Subject: Jupiter with LPI Sent: Tuesday, June 6, 2006 19:23:33 From: Luis Villa (ETX_125EC_from_arizona@msn.com) These are by far the best pictures I have ever been able to get of Jupiter. Both were taken within minutes of each other on May 27th. The one with the Barlow is a stack of the best 16 out of 50. I used Registrax to stack---- for some reason I seem to be getting better results with Registrax than with the LPI stacks... I think it has to do with the wind on that night, some of the pictures definitely show some blurring due to scope moving--- this is the only night that we really had wind to speak of. I am guessing that LPI tries to stack all of the pictures.... whereas if I choose which ones to stack I get better results. Do you know if this would be the case? The one without the barlow, is one of 54 images, no stacking... this is straight from LPI. I am going to stack the best of the 54 to see what happens. And I will try to resize using Paint Shop Pro, I am hoping for a larger image. Exceptional viewing that night from my backyard. This is the first one I took--- NO barlow--- Now with a 2X barlow---Mike here: I don't think the Autostar Suite software throws out any images that would deteriorate the image. Doing the manual selection process allows you to make the judgement calls on image quality and only include the best images.
Subject: LPI Processing Sent: Friday, June 2, 2006 08:16:47 From: Steve & Carey Young (email@example.com) Is there any way to get a walk through or the processing of an image in Autostar. I know that there is more information in some of my images. Steve Young 1405 Florida Moss Lane Port Orange, Florida 32128
Subject: Jupiter LPI Photo Sent: Tuesday, May 30, 2006 22:36:09 From: firstname.lastname@example.org (email@example.com) Hope your trip to Oracle went well. I have not been able to get out my scope for a long time because our normal "May Gray" marine layer clouds have been very persistant. On the evening of May 18th I took a chance and set up my scope, but within a few minutes the clouds rolled in. On the evening of May 19th the sky cleared, so I set up my scope and kept a wary eye on the horizon. I set up the laptop and the LPI and within a few minutes I captured what I believe is the Great Red Spot. Stats for the attached photo are as follows: Meade ETX 125 UHTC Polar aligned, Meade LPI, no Barlow or filters. I still have not installed the LPI update from Meade, so this image was captured using the old version of the LPI program. The base photo of Jupiter is a composite of 75 images stacked by the LPI program, quality threshold set to 70%. Minor contrast and color adjustments made in Adobe Photoshop. This image was cut and pasted over an intentionally ov erexposed shot of Jupiter to capture two bright moons. Hope you find this suitable for posting on your site. Thanks for keeping your web site up to date. I learn something new every time I visit. Sincerely, Brian Miller Spring Valley, CA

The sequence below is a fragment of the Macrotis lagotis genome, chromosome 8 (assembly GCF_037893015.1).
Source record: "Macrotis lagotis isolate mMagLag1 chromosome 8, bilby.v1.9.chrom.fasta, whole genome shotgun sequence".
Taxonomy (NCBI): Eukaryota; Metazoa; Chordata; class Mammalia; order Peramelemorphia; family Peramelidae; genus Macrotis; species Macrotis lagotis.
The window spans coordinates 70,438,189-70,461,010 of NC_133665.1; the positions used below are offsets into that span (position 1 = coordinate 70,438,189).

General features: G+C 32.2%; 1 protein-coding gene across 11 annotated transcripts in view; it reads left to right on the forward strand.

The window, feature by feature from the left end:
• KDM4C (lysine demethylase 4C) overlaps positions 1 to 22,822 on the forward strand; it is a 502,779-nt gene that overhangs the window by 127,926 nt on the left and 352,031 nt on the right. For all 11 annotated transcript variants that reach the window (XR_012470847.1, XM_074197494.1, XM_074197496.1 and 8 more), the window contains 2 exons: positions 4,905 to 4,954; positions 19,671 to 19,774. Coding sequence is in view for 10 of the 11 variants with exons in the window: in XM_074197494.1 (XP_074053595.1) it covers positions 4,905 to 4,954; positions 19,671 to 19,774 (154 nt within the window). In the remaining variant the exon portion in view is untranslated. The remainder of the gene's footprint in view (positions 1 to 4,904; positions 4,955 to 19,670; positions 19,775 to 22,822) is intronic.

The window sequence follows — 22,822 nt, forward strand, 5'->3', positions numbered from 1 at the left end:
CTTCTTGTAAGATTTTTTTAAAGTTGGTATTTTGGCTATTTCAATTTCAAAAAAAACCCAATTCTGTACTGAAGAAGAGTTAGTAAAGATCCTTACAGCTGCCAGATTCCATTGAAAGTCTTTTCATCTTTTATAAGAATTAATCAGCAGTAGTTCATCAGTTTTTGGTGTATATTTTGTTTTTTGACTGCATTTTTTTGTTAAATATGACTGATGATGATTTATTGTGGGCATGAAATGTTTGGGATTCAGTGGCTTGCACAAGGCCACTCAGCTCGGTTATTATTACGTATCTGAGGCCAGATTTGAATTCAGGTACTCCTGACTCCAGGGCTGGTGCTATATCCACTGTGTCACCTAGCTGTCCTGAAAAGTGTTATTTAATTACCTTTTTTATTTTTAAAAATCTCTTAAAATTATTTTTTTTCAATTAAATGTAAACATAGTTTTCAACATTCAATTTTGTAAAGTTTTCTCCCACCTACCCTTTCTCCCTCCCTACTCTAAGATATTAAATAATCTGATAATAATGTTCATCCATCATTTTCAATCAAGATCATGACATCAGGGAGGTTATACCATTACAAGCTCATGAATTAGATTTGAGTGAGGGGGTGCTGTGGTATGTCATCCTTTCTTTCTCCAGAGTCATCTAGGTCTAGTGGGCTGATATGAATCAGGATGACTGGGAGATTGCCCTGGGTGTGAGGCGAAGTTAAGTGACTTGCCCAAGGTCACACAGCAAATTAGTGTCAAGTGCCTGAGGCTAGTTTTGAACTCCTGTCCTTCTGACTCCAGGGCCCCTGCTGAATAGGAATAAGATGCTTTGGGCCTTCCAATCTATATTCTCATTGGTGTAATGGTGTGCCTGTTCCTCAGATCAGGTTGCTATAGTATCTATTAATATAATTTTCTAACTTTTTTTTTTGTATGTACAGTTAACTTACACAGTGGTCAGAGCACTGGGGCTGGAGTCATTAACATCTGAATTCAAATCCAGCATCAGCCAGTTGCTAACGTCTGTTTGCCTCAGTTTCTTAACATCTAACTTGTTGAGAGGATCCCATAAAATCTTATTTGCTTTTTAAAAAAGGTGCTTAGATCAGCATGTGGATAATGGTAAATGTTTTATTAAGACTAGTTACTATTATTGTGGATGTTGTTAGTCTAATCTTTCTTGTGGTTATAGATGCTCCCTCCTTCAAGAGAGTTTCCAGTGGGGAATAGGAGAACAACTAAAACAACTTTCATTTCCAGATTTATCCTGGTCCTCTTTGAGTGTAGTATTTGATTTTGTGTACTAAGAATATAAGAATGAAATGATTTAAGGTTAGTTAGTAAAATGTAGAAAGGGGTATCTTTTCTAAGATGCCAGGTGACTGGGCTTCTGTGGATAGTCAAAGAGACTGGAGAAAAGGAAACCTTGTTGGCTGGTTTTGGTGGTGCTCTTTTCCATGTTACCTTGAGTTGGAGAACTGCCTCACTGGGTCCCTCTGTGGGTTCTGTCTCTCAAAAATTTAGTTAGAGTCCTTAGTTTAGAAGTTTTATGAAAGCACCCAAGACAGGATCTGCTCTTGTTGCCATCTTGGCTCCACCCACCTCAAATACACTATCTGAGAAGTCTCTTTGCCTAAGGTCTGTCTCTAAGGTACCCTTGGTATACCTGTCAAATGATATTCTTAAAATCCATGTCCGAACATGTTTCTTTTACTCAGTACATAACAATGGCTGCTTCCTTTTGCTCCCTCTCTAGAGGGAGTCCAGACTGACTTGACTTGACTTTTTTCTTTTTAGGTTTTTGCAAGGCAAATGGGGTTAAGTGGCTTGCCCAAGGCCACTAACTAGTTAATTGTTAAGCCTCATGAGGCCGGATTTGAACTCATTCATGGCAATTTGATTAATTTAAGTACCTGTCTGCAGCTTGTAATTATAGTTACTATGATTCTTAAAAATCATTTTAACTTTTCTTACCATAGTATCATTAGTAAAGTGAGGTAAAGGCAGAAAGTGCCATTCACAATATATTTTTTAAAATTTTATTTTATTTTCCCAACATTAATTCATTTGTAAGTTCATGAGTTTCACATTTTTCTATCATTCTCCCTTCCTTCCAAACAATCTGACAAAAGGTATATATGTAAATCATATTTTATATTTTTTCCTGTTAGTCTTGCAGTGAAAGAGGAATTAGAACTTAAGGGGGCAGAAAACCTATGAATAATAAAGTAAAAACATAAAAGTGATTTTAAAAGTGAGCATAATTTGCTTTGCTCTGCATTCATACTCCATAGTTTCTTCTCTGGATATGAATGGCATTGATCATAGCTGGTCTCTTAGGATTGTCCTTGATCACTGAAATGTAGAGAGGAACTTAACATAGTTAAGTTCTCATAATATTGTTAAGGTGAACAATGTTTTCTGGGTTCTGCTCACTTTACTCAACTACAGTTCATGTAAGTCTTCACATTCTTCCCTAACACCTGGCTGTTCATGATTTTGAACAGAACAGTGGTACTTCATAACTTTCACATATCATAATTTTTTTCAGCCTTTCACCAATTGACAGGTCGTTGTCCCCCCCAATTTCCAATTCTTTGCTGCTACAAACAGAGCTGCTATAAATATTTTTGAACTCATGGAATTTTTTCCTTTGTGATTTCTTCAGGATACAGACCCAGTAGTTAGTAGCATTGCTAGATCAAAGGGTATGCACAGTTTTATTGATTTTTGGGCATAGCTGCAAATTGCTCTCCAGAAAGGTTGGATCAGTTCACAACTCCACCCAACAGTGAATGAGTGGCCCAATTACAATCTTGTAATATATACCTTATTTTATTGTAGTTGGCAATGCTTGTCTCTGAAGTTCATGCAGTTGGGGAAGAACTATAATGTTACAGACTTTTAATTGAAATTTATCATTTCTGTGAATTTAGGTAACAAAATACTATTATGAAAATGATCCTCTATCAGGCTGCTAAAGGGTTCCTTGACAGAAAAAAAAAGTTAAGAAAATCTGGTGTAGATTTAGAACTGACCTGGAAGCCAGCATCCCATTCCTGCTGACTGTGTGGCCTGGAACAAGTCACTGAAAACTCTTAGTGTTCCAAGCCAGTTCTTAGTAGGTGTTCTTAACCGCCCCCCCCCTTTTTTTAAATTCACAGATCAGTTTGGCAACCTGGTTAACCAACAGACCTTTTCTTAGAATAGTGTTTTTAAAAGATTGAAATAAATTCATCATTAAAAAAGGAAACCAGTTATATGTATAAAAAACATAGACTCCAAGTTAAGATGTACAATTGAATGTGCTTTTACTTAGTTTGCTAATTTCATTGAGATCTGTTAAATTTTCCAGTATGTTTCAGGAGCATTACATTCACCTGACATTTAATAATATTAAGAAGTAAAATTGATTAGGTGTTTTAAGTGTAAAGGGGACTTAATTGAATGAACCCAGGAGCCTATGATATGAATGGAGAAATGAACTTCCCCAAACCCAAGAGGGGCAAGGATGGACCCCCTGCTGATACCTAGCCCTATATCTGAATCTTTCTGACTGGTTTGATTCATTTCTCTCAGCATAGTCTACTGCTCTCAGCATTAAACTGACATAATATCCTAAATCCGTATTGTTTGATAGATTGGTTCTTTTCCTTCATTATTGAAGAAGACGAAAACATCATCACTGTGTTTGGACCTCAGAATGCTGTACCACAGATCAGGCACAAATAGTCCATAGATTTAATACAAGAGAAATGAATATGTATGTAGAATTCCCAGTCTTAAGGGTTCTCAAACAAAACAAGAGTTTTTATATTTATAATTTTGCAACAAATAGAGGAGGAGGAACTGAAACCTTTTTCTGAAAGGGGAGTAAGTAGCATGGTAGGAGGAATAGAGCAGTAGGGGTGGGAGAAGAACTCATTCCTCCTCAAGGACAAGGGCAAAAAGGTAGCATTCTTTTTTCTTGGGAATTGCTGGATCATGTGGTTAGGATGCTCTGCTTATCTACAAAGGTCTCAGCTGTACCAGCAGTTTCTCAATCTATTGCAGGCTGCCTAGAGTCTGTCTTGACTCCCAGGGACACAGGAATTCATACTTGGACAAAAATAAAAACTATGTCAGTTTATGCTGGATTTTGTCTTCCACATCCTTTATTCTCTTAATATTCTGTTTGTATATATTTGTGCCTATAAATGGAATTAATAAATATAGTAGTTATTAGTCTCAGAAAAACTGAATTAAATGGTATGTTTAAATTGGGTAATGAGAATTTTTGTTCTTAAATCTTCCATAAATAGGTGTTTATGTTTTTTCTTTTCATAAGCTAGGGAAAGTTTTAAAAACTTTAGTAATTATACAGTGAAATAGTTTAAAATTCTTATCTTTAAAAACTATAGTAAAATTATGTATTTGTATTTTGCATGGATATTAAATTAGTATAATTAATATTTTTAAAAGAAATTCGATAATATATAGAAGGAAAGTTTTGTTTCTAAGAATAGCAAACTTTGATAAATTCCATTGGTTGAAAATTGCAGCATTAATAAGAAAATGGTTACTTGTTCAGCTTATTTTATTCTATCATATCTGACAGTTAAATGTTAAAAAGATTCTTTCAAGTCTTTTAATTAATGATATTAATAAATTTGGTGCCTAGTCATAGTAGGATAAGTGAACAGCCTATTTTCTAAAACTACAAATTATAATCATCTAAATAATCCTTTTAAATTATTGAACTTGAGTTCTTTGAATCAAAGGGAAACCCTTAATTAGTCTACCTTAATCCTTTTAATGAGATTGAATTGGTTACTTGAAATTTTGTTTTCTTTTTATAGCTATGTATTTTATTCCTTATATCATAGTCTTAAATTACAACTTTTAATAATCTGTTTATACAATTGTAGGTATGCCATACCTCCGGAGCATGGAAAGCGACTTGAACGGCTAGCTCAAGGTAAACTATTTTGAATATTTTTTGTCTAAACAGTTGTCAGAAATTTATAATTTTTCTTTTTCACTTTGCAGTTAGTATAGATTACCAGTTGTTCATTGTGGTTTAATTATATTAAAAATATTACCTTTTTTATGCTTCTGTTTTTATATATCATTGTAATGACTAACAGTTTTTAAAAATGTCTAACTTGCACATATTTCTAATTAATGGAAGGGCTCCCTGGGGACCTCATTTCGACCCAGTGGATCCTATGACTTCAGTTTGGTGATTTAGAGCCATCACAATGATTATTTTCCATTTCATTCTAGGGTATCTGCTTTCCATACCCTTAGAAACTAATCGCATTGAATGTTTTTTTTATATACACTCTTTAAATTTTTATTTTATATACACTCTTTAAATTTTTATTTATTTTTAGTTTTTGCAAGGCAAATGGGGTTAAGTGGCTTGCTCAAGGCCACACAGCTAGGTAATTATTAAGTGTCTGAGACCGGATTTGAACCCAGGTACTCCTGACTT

Subject: Io Transition Sent: Tuesday, May 30, 2006 17:29:42 From: firstname.lastname@example.org (email@example.com) Here is a REAL shot of a transition of Io in front of Jupiter taken April 30, 2006. The moon can not be seen, only the shadow can. Taken with my 6" Orion, a Meade LPI and a 2x barlow. I have included a picture of a Jupiter Satellite program which predicted the event. Thanks and keep up the excellent site. Joe Caggiano Glenside, Pa.
Subject: comet 73p b Sent: Tuesday, May 30, 2006 11:22:22 From: alex wilson (firstname.lastname@example.org) This is a small video of comet 73P-B/Schwassmann-Wachmann as it went through Hercules last month,It was taken by my lpi camera on the single frame mode and then i put them together with registax in animation . bye the noo Alex Wilson CLINTERTY OBSERVATORY.
Subject: Jupiter 05:24:06 Sent: Saturday, May 27, 2006 08:18:24 From: Tom Mordasky (email@example.com) Jupiter will be out in prime time in the southeast all summer. Here is my latest photo attempt. As with my previous Saturn shots this is a composite of a 5 second exposure with my Canon Powershot for the moons and 187 frames with my Meade LPI for the planet. Most note worthy science wise about this image is Jupiter's oblong shape, very obviously not a sphere.
Subject: Jupiter May 18th 1030pm PST ETX 125 with LPI Sent: Tuesday, May 23, 2006 20:33:43 From: R Anderssen (firstname.lastname@example.org) Lightning storms in the upper atmosphere, or a more earthy explanation? Zoom of "Jup1" appears to show a moon in transit best Richard
Subject: Jupiter for gallery Sent: Tuesday, May 9, 2006 01:54:02 From: home (email@example.com) Please find attached an image of Jupiter taken 5th May 2006 from U.K. ETX125, 2x apo Barlow, lpi. Around 300 images stacked in Envisage. Colour corrected in Registax, wavelets applied and final tweaking in Photoshop CS2. Just as seeing was getting good, the cloud rolled in and hasn't shifted since! Stewart
Please find attached an image of Jupiter and moons taken 5th May 2006 from U.K. ETX125, lpi. Around 300 images stacked in Envisage. Colour corrected in Registax, wavelets applied and final tweaking in Photoshop CS2, including levels to bring up moons. Stewart